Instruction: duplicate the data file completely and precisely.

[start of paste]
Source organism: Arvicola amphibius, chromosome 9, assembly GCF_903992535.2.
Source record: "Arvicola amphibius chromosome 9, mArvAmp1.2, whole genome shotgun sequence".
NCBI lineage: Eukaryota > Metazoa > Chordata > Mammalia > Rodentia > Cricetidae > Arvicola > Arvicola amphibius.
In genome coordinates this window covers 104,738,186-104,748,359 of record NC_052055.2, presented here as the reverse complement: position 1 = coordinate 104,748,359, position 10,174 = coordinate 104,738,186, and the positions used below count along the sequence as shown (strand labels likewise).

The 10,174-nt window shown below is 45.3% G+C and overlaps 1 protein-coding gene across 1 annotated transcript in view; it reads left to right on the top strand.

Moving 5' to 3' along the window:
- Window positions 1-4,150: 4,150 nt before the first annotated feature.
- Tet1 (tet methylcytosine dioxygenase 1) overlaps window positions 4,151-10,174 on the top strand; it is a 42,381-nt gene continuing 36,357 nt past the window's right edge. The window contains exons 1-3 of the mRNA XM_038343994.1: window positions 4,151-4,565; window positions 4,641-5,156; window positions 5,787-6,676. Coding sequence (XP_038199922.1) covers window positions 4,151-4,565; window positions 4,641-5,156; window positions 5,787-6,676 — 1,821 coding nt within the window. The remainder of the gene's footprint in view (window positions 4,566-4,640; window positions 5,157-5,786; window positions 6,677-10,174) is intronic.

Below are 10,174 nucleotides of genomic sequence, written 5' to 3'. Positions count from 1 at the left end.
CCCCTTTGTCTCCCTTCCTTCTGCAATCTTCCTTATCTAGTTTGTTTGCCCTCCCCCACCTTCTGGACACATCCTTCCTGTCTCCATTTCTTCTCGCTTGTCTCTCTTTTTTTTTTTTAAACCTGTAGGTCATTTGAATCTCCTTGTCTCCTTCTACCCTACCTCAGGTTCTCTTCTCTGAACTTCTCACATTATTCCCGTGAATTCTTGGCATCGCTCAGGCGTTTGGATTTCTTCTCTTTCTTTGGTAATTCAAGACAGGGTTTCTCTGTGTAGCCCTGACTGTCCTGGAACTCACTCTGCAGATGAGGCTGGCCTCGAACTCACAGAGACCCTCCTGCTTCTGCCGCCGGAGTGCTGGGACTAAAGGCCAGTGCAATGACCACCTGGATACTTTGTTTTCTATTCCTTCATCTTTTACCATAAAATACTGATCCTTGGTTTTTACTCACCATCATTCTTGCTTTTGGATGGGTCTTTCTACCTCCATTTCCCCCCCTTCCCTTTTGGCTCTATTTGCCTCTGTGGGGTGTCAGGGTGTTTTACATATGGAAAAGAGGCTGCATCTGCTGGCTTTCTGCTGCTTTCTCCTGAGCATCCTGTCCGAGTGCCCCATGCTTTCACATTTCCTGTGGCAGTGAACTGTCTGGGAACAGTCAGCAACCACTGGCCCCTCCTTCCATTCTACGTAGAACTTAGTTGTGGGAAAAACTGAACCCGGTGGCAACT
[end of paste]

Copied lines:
Source organism: Arvicola amphibius, chromosome 9, assembly GCF_903992535.2.
Source record: "Arvicola amphibius chromosome 9, mArvAmp1.2, whole genome shotgun sequence".
NCBI lineage: Eukaryota > Metazoa > Chordata > Mammalia > Rodentia > Cricetidae > Arvicola > Arvicola amphibius.
In genome coordinates this window covers 104,738,186-104,748,359 of record NC_052055.2, presented here as the reverse complement: position 1 = coordinate 104,748,359, position 10,174 = coordinate 104,738,186, and the positions used below count along the sequence as shown (strand labels likewise).

The 10,174-nt window shown below is 45.3% G+C and overlaps 1 protein-coding gene across 1 annotated transcript in view; it reads left to right on the top strand.

Moving 5' to 3' along the window:
- Window positions 1-4,150: 4,150 nt before the first annotated feature.
- Tet1 (tet methylcytosine dioxygenase 1) overlaps window positions 4,151-10,174 on the top strand; it is a 42,381-nt gene continuing 36,357 nt past the window's right edge. The window contains exons 1-3 of the mRNA XM_038343994.1: window positions 4,151-4,565; window positions 4,641-5,156; window positions 5,787-6,676. Coding sequence (XP_038199922.1) covers window positions 4,151-4,565; window positions 4,641-5,156; window positions 5,787-6,676 — 1,821 coding nt within the window. The remainder of the gene's footprint in view (window positions 4,566-4,640; window positions 5,157-5,786; window positions 6,677-10,174) is intronic.

Below are 10,174 nucleotides of genomic sequence, written 5' to 3'. Positions count from 1 at the left end.
CCCCTTTGTCTCCCTTCCTTCTGCAATCTTCCTTATCTAGTTTGTTTGCCCTCCCCCACCTTCTGGACACATCCTTCCTGTCTCCATTTCTTCTCGCTTGTCTCTCTTTTTTTTTTTTAAACCTGTAGGTCATTTGAATCTCCTTGTCTCCTTCTACCCTACCTCAGGTTCTCTTCTCTGAACTTCTCACATTATTCCCGTGAATTCTTGGCATCGCTCAGGCGTTTGGATTTCTTCTCTTTCTTTGGTAATTCAAGACAGGGTTTCTCTGTGTAGCCCTGACTGTCCTGGAACTCACTCTGCAGATGAGGCTGGCCTCGAACTCACAGAGACCCTCCTGCTTCTGCCGCCGGAGTGCTGGGACTAAAGGCCAGTGCAATGACCACCTGGATACTTTGTTTTCTATTCCTTCATCTTTTACCATAAAATACTGATCCTTGGTTTTTACTCACCATCATTCTTGCTTTTGGATGGGTCTTTCTACCTCCATTTCCCCCCCTTCCCTTTTGGCTCTATTTGCCTCTGTGGGGTGTCAGGGTGTTTTACATATGGAAAAGAGGCTGCATCTGCTGGCTTTCTGCTGCTTTCTCCTGAGCATCCTGTCCGAGTGCCCCATGCTTTCACATTTCCTGTGGCAGTGAACTGTCTGGGAACAGTCAGCAACCACTGGCCCCTCCTTCCATTCTACGTAGAACTTAGTTGTGGGAAAAACTGAACCCGGTGGCAACT